2. Problem Formulation

Considered unsteady MHD micropolar fluid flow embedded in a porous medium along a vertical porous plate. The velocity at the wall is zero and also outside of the boundary layer is zero. The temperature of the plate is raised from T w to T , where T w and T is the temperature at the plate and outside of the boundary layer respectively. The magnetic Reynolds number is taken large enough so that the induced magnetic field equation is considerable for our assumption. The Physical model of the system is shown in the following Figure 1.

The flow is governed by the equation of continuity, the momentum equation, induction magnetic field equation, the electric field equation, angular momentum equation and the energy equation are as follows:

u + x + + v + y = 0 (1)

u + t + + u + u + x + + v + u + y = g β ( T + T + ) + ( μ + μ * ρ ) 2 u + y + 2 + μ * ρ N + y + + α 2 H 0 ( H x + y + + ε 0 + E + t + ) μ ρ κ u + (2)

H x + t + + u + H x + x + + v + H x + y + = ν m 2 H x + y + 2 ε 0 + σ 0 + 2 H x + t + 2 + H 0 u + y + (3)

E + t + + u + E + x + + v + E + y + = σ 0 + ε 0 + E + 1 ε 0 + H x + y + H 0 σ 0 + μ 0 ε 0 + u + (4)

N + t + + u + N + x + + v + N + y + = γ ρ j 2 N + y + 2 μ * ρ j ( u + y + + 2 N + ) (5)

T + t + + u + T + x + + v + T + y + = k ρ c p 2 T + y + 2 τ 0 + 2 T + t + 2 (6)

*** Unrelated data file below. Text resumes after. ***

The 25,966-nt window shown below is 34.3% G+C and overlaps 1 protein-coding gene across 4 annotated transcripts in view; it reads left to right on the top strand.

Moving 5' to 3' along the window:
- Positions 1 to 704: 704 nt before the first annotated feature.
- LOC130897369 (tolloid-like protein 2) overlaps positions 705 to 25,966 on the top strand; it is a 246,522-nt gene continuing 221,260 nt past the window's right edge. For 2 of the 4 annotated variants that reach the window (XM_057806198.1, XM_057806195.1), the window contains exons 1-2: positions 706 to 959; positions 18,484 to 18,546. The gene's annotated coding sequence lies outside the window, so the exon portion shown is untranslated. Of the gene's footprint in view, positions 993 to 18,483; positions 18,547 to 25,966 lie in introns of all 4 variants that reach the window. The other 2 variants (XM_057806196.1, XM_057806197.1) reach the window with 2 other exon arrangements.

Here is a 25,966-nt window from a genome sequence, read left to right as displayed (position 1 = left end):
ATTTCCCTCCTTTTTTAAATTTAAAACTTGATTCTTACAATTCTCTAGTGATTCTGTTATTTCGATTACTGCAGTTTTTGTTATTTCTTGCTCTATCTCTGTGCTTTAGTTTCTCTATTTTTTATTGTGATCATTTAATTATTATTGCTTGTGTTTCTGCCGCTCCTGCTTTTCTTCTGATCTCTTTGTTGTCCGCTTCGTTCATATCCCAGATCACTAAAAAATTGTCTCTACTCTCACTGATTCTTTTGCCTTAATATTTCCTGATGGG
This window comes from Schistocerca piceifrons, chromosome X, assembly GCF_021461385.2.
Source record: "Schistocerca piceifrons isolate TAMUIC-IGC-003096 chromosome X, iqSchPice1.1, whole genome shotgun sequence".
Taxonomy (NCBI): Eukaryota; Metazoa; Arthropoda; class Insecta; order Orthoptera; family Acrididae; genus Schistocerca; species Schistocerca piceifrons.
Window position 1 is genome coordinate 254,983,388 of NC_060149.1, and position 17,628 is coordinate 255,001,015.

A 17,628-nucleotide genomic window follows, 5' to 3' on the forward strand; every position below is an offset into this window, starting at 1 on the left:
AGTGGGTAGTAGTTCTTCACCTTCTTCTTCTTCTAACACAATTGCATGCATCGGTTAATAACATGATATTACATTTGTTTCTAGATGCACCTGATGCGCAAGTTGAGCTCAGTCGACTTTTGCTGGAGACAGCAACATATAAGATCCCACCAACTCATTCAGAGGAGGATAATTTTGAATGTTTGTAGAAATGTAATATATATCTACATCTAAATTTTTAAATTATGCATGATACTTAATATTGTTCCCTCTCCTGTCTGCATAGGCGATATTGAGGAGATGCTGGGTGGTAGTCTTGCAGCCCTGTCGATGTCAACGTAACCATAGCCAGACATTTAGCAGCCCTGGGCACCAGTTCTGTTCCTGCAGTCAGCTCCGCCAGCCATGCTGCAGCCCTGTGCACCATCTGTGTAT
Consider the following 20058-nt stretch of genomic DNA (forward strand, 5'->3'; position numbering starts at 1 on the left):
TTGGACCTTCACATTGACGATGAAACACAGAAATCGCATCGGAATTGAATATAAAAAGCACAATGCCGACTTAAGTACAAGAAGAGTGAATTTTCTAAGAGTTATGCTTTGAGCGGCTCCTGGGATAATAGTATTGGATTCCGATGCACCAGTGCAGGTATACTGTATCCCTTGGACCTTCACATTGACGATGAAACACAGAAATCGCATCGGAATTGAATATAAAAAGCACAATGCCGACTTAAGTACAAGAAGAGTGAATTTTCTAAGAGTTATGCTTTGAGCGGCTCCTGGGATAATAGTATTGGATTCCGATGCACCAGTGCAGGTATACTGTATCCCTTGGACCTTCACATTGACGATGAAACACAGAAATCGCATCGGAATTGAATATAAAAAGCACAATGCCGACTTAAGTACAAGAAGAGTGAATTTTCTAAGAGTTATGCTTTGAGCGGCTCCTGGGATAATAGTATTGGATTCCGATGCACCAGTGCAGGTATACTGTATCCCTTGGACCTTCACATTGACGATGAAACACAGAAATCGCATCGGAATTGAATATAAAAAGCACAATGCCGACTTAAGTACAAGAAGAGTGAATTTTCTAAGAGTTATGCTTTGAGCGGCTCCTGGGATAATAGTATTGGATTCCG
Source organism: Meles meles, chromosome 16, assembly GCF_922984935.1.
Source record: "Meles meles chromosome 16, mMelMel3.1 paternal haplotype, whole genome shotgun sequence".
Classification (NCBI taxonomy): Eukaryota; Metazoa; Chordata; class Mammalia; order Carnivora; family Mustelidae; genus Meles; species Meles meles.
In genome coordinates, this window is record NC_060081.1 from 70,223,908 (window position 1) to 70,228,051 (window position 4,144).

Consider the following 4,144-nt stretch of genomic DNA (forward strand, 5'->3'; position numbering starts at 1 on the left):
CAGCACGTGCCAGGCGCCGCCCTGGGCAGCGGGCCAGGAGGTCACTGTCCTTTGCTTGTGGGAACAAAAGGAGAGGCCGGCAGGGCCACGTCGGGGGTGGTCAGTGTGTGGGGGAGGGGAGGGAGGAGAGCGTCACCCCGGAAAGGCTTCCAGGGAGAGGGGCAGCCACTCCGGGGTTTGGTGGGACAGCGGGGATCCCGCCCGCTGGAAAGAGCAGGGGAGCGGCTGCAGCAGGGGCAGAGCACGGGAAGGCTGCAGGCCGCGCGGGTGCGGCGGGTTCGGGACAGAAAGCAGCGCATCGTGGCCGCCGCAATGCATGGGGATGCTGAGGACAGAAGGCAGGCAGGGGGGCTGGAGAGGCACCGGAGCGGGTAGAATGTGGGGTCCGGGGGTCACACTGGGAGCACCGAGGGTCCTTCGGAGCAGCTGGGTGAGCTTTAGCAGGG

with boundary conditions are as follows:

y + = 0 : u + = 0 , N + = 0 , T + = T w + , H x + = 0 y + : u + 0 , N + 0 , T + T + , H x + 0 (7)

Figure 1. Physical Model of the system.

Similarity Analysis

Now introducing the non-dimensional variables and the necessary transformations are as follows:

x * = x h , y * = y L , u * = u U 0 ,

w * = w U 0 , t * = t U 0 h , θ = T T T w T ,

φ = C C C w C , h = L 2 U υ b , L = l π , U 0 = υ b l

Using these quantities into the Equations (1)-(6), removing asterisk sign it is found the dimensionless form of the equations are as follows:

u x + u y = 0 (8)

u t + u u x + v u y = ( 1 + 1 β ) 2 u y 2 + H a e y R w (9)

w t + u w x + v w y = ( 1 + 1 β ) 2 w y 2 + H a e y + R u (10)

θ t + u θ x + v θ y = 1 + Q r P r 2 θ y 2 + E c ( 1 + 1 β ) [ ( u y ) 2 + ( w y ) 2 ] Q s θ (11)

φ t + u φ x + v φ y = 1 S c 2 φ y 2 + S 0 2 θ y 2 (12)

With the boundary conditions:

u = 1 w = 0 , θ = 1 , φ = 1 at y = 0 u = 0 , w = 0 , θ = 0 , φ = 0 at y